Search Results: "Robert Kimber"


BOOK REVIEW

ANNE FRANK by Melissa Müller
BIOGRAPHY & MEMOIR
Released: June 11, 2013

"An invaluable complement to an immortal testimony."
Anne Frank, before and after the diary, with many new details and a fresh, welcome perspective. Read full book review >

BOOK REVIEW

NON-FICTION
Released: Nov. 1, 2002

"Neither pedantic nor self-righteous, but filled with doubt, misgivings, and contradictions in striving for a balance between desire and responsibility: exemplary ethical foraging."
A self-examination of the hunter's place in our world, and the author's own quest to discover a moral and physical space within it. Read full book review >

BOOK REVIEW

Released: Sept. 1, 1998

"Meticulously researched and engrossing, this is likely to become a standard popular history of Athens during its century of greatness. (56 b&w illustrations)"
In a broader and more thorough, though less lively, treatment of classical Athens than James Davidson's Courtesans and Fishcakes (see p. 943), Meier (Ancient History/Univ. of Munich) methodically examines the brief flash of brilliance that was Athens, from its victory over the Persians at Marathon in 490 b.c. through the death of Socrates four generations later. Read full book review >

BOOK REVIEW

ANCIENT VOICES by Kate Hovey
POETRY
Released: March 1, 2004

"Despite long endnotes, readers already familiar with the Greek and Roman pantheons will be in the best position to by moved, amused, and captivated by this gallery of powerful figures expressing powerful, but also very human, feelings. (Poetry. 12+)"
Hovey follows up Arachne Speaks (2001) with nearly two dozen equally strong, expressionistic poems, introducing Olympians and other immortals either in their own voices, or through the eyes of Ganymede, their once-mortal cupbearer. Read full book review >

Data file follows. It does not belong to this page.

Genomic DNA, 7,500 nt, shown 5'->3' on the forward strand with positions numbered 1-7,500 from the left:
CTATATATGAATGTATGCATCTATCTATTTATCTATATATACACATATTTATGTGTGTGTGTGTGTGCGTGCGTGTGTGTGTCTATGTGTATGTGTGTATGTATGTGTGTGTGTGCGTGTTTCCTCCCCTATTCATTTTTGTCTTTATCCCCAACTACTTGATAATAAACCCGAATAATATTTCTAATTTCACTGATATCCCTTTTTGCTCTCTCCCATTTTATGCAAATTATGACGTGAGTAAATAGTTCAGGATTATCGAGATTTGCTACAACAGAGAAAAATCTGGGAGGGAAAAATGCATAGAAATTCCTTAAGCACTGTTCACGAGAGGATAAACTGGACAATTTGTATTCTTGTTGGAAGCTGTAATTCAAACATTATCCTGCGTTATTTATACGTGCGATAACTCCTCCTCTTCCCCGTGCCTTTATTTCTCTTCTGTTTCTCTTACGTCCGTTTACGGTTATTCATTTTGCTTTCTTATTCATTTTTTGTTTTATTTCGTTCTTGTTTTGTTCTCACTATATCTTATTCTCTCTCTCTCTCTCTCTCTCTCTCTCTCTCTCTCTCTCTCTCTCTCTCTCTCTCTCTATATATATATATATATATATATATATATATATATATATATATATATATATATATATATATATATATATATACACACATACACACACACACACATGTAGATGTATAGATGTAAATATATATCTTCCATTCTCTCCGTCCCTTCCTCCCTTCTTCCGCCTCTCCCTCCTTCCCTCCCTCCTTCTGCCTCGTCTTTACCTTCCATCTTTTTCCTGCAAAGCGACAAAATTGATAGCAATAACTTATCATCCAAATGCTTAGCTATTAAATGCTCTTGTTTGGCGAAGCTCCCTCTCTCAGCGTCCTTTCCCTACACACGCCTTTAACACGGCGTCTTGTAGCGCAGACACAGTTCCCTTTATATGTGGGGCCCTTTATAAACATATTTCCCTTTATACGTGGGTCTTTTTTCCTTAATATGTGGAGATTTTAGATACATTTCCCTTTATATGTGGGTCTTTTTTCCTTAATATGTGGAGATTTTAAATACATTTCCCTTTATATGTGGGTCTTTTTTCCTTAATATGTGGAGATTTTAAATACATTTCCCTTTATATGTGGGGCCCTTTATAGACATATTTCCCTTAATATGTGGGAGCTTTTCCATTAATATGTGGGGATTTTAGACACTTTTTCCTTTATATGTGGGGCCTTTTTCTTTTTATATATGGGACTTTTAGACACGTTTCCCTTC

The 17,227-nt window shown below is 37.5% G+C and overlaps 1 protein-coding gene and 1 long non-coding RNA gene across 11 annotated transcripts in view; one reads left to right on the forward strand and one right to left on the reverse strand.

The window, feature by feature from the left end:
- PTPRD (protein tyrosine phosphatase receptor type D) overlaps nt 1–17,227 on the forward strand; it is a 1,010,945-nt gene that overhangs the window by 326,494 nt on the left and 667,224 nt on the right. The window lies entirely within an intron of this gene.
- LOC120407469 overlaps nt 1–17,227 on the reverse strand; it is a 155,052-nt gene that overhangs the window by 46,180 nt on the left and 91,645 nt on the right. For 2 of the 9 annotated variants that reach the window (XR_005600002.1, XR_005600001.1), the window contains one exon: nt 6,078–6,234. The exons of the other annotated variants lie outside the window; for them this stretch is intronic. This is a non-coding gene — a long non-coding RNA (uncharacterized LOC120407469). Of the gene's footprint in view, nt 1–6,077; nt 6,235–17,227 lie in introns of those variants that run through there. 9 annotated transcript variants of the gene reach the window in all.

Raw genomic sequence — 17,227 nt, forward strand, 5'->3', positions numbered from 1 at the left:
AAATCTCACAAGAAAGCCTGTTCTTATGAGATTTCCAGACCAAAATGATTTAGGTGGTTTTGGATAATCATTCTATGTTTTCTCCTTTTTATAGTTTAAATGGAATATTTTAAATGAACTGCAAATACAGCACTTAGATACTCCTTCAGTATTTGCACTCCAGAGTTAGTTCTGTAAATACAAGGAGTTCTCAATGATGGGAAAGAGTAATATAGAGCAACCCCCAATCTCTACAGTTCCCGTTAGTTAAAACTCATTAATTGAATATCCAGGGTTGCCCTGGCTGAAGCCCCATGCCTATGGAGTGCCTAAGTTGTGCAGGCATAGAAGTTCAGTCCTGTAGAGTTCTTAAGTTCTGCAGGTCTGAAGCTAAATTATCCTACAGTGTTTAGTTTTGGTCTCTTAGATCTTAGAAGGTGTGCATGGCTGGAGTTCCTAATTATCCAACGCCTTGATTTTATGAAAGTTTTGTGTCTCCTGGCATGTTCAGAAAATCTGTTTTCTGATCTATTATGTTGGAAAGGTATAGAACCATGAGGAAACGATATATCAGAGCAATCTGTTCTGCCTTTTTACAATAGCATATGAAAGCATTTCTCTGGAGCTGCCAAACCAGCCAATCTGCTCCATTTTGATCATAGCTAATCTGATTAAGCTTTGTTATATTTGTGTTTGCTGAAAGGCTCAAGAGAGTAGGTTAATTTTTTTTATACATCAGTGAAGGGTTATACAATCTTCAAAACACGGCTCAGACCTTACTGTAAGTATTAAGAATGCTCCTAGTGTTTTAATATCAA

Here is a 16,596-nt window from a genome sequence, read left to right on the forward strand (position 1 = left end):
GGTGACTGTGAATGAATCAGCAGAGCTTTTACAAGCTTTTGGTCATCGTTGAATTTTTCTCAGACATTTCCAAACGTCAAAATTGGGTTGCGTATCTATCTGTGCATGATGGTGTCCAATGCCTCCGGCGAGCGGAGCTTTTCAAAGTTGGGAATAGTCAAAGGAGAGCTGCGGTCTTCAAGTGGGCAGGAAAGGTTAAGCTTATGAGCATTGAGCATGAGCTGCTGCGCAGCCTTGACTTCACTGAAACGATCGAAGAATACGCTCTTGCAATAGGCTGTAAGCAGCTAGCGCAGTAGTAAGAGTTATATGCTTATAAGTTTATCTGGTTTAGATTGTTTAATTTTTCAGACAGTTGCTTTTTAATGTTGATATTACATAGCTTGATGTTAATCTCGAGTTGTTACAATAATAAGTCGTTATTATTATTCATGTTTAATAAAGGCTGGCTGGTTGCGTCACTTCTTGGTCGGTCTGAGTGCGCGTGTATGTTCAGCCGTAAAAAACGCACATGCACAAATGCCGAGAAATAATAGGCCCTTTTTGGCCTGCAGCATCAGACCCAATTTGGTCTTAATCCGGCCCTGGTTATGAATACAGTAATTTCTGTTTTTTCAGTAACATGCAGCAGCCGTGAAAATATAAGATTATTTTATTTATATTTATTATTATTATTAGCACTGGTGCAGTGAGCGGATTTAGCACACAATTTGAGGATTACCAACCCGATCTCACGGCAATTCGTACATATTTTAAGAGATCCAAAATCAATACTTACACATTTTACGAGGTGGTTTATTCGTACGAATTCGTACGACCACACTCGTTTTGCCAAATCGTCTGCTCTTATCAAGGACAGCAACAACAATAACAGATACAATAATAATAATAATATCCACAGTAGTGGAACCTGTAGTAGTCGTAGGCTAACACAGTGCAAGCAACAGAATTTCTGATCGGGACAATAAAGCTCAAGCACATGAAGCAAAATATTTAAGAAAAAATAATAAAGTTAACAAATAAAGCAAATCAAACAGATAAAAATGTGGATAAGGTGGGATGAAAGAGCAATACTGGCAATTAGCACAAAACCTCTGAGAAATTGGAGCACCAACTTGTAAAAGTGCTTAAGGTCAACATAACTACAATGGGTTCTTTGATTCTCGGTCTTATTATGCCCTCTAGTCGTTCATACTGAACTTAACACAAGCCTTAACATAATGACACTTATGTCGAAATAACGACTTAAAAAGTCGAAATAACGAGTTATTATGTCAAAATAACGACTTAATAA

BLOG POST

THE BEST SCIENCE FICTION, FANTASY, & HORROR READS IN MAY
by John DeNardo

Looking for something to read in May? Here's an irresistible selection of science fiction, fantasy, and horror books that will satisfy your readerly desires. They include stories about an alternate WWII, steampunk airships, the zombie apocalypse, assassins hellbent on revenge, a space-based suicide mission, souls available for rent, and more.

 

The Berlin Project by Gregory Benford

One of ...


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BOOK REVIEW

JOSEPHA by Jim McGugan
CHILDREN'S
Released: Oct. 1, 1994

"Cherish it. (Fiction/Picture book. 6-12)"
In 1900, teenage Josepha is an immigrant boy who is leaving school to work. Read full book review >

BOOK REVIEW

The Fragrant Ones by A. R. Kimber
FICTION & LITERATURE
Released: Feb. 27, 2014

"An evocative depiction of the natures of womanhood and discipleship."
A debut novel in which two young women separated by centuries seek personal redemption. Read full book review >

BOOK REVIEW

ROBERT CROWTHER'S POP-UP DINOSAUR ABC by Robert Crowther
CHILDREN'S
Released: Feb. 24, 2015

"From Allosaurus to Zuniceratops, a mix of familiar standbys and new or rare finds with bite-sized facts for confirmed dinomanes. (Informational pop-up book. 6-8)"
Twenty-six dinos rear up, unfold or slide into view in a pop-up prehistoric procession. Read full book review >

BOOK REVIEW

THE WHITE HOUSE by Robert Sabuda
CHILDREN'S
Released: Dec. 29, 2015

"A selective but resplendent tour. (Informational pop-up. 6-9)"
White House high spots, presented with 3-D flair by the archon of paper architects. Read full book review >

BOOK REVIEW

A BUNNY IN THE BALLET by Robert Beck
CHILDREN'S
Released: Feb. 28, 2014

"Alas, not the stuff of dreams for balletomane readers. (Picture book. 4-7)"
Toe shoes and tutus are the stuff of dreams for a rabbit. Read full book review >

BOOK REVIEW

THE DRAGON & THE KNIGHT by Robert Sabuda
CHILDREN'S
Released: Oct. 21, 2014

"With Sabuda, it's hard to set expectations too high or wide, but here he rides triumphantly roughshod over them anyway. (Pop-up picture book. 5-9)"
Sabuda gives the usual relationship between story and picture a hefty tweak in this pop-up romp. Read full book review >

BOOK REVIEW

ANIMALS
Released: Sept. 1, 2008

"Sleep, Cher Ami, sleep!' (Picture book. 5-9)"
During World War I, the U.S. Army relied on a flock of 600 carrier pigeons to send messages back to headquarters from troops in the field, and one, Cher Ami, became famous for saving the "Lost Battalion," which had been trapped behind enemy lines. Read full book review >